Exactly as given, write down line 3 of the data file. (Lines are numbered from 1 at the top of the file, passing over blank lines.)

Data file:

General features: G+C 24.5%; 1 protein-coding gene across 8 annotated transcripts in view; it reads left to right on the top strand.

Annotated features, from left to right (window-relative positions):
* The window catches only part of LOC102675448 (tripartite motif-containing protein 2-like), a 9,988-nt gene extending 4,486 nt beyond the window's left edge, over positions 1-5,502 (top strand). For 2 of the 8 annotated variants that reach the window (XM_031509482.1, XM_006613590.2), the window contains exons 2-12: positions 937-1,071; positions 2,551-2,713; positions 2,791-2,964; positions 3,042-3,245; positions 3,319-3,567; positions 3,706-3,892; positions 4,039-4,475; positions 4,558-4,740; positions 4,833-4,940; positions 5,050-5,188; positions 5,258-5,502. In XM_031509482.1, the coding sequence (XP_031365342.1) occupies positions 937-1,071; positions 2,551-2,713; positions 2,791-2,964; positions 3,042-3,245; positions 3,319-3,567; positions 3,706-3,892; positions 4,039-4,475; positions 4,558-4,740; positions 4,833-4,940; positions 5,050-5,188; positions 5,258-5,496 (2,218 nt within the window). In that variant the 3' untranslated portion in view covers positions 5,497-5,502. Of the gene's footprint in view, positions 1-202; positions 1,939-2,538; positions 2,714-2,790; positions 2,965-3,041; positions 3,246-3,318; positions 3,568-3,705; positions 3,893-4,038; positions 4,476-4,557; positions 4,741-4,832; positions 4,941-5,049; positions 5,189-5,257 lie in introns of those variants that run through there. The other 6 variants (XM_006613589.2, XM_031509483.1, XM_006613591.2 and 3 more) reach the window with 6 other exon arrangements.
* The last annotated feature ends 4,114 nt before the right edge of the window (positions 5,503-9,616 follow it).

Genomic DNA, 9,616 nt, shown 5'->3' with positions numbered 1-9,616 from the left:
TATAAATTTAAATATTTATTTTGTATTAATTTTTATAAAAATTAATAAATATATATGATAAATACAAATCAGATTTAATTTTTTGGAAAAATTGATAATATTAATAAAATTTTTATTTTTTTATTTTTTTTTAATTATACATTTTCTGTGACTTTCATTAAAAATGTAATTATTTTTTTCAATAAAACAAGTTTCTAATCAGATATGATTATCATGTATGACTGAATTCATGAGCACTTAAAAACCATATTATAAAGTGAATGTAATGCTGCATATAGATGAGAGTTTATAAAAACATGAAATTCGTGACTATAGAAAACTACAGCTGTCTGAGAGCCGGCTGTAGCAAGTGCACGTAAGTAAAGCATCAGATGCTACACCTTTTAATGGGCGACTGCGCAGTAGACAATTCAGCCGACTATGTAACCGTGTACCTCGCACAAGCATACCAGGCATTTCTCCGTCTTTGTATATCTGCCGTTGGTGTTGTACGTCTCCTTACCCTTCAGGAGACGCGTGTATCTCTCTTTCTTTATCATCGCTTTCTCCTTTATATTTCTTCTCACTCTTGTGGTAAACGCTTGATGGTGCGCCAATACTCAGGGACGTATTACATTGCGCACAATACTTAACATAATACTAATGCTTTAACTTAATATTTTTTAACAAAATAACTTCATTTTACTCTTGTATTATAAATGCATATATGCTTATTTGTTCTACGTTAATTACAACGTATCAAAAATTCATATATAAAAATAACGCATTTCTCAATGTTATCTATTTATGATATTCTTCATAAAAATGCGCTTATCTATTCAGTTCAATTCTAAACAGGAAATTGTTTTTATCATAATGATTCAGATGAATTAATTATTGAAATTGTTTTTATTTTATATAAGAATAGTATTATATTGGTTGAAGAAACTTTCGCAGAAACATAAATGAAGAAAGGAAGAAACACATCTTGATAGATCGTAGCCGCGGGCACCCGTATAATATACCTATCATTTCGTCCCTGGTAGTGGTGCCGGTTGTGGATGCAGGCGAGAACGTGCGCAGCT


* The window catches only part of LOC102675448 (tripartite motif-containing protein 2-like), a 9,988-nt gene extending 4,486 nt beyond the window's left edge, over positions 1-5,502 (top strand). For 2 of the 8 annotated variants that reach the window (XM_031509482.1, XM_006613590.2), the window contains exons 2-12: positions 937-1,071; positions 2,551-2,713; positions 2,791-2,964; positions 3,042-3,245; positions 3,319-3,567; positions 3,706-3,892; positions 4,039-4,475; positions 4,558-4,740; positions 4,833-4,940; positions 5,050-5,188; positions 5,258-5,502. In XM_031509482.1, the coding sequence (XP_031365342.1) occupies positions 937-1,071; positions 2,551-2,713; positions 2,791-2,964; positions 3,042-3,245; positions 3,319-3,567; positions 3,706-3,892; positions 4,039-4,475; positions 4,558-4,740; positions 4,833-4,940; positions 5,050-5,188; positions 5,258-5,496 (2,218 nt within the window). In that variant the 3' untranslated portion in view covers positions 5,497-5,502. Of the gene's footprint in view, positions 1-202; positions 1,939-2,538; positions 2,714-2,790; positions 2,965-3,041; positions 3,246-3,318; positions 3,568-3,705; positions 3,893-4,038; positions 4,476-4,557; positions 4,741-4,832; positions 4,941-5,049; positions 5,189-5,257 lie in introns of those variants that run through there. The other 6 variants (XM_006613589.2, XM_031509483.1, XM_006613591.2 and 3 more) reach the window with 6 other exon arrangements.